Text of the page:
Treasury Board strike: Don’t fall for management’s misinformation, join a picket line!

April 17, 2023

PSAC has announced that Treasury Board and Canada Revenue Agency units are set to strike on April 19 if a deal isn’t reached by 9 p.m. ET on April 18.

We know that our members have questions about the strike process, so please take time to review the PSAC Treasury Board strike FAQ, as it is frequently updated with new content, including important information on:

  • What to do in the event of a strike
  • Where to report to join a picket line
  • The consequences of crossing a picket line for striking workers
  • The consequences of continuing to work, even remotely, for workers in non-essential positions
  • What to do if you’re travelling for work
  • What to do if you’re on an acting assignment
  • Etc.

Workers in non-essential positions: See you on the picket line!

In the event of a strike, workers in non-essential positions must not report to work, including remotely. Once a strike is declared, do not have any communication with your manager unless you are in an essential position (or are asked to return employer equipment). Do not report to your manager, do not take phone calls from work, and do not answer work emails. Don’t cross picket lines — either at a physical office, or by continuing to work from home.

Instead, use the PSAC picket line finder (link to come) and join the nearest picket line. Members who are unable to attend a picket line (due to being farther than 100km from a picket line, or for other reasons) can request an accommodation to perform alternate strike duties by contacting their PSAC regional office.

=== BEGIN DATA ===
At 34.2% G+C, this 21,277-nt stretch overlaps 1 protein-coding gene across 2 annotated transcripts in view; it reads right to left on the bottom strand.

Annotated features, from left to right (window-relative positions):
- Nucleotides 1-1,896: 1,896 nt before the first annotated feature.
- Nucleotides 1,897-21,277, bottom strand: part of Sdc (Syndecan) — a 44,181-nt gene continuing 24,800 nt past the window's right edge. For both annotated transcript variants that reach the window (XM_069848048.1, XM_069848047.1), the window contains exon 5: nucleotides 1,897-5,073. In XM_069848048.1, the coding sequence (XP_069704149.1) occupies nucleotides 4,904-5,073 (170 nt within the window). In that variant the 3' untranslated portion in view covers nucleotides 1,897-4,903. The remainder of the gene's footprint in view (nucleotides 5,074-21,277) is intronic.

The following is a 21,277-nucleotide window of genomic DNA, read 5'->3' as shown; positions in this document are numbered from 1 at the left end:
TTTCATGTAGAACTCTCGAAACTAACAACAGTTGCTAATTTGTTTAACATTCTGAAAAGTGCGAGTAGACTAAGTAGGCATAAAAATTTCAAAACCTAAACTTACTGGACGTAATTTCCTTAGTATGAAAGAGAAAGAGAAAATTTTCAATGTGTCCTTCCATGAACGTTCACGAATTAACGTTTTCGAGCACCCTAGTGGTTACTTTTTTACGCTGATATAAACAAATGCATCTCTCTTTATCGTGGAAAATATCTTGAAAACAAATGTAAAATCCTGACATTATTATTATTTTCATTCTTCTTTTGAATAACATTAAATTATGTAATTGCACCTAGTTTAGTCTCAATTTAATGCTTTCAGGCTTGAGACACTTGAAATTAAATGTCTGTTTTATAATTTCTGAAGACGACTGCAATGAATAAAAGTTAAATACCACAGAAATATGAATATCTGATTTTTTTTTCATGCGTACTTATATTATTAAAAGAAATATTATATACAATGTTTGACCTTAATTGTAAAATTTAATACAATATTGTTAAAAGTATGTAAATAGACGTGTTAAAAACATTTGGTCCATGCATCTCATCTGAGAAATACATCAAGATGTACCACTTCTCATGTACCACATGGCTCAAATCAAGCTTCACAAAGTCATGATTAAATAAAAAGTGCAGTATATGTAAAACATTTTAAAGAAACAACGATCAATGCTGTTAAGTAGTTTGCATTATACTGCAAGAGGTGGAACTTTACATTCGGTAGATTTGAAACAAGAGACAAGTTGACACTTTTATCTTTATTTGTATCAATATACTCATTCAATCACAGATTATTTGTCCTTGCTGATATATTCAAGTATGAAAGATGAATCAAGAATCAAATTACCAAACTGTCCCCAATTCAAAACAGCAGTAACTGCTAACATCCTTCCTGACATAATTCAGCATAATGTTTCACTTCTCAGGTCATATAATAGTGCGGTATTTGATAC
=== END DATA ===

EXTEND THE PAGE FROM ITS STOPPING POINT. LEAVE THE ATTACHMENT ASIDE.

As per PSAC, members who cross the picket line by performing work for the employer could face fines and suspension of membership privileges. PSAC’s Constitution outlines disciplinary action that can be taken against members, including “a fine that equals the amount of daily renumeration earned by the member, multiplied by the number of days that the member crossed the picket line, performed work for the employer, or voluntarily performed struck work.”

See the PSAC Treasury Board strike FAQ for more information.

Beware of misinformation

We’ve heard from several members about attempts by some managers to spread misinformation about what workers (both essential and non-essential) should do. Whether you’re in an essential or a non-essential position, here are some examples of what your manager might tell you to do, when in reality, you should not do any of the following during a strike:

  • Calling in every morning before the time you would normally be starting work
  • Attending meetings before the time you would normally be starting work
  • Calling/going on MS Teams before your regular start time, under threat of being marked absent and not paid
  • Entering your strike leave on a daily basis
  • Choosing to work or be on strike
  • If non-essential, logging into the work computer for any reason while on strike
  • Checking-in with your manager for attendance twice a day
  • Picketing for 4 hours but working the rest of the time
  • Performing non-essential tasks, or tasks/duties that are not a part of your regular job
  • Etc.

If your manager is telling you do to any of the above, they’re telling you to be a scab. Don’t do it.

What you can — and should — do:

  • If you’re in an essential position: Report to work and perform essential duties. Support strike efforts outside of your scheduled work period.
  • If you’re in a non-essential position: Don’t report to work. You’re on strike. Join (don’t cross) a picket line.

If your manager attempts to share misinformation or tries to intimidate you, make note of it (forward emails to yourself at home, take screenshots of messages, etc.) and send this information to your Branch President and PSAC Regional Office.

For more information, see Treasury Board strike mandate – CIU complementary FAQ and, as always, the  PSAC TB strike FAQ.

Some information adapted from content previously published by PSAC.

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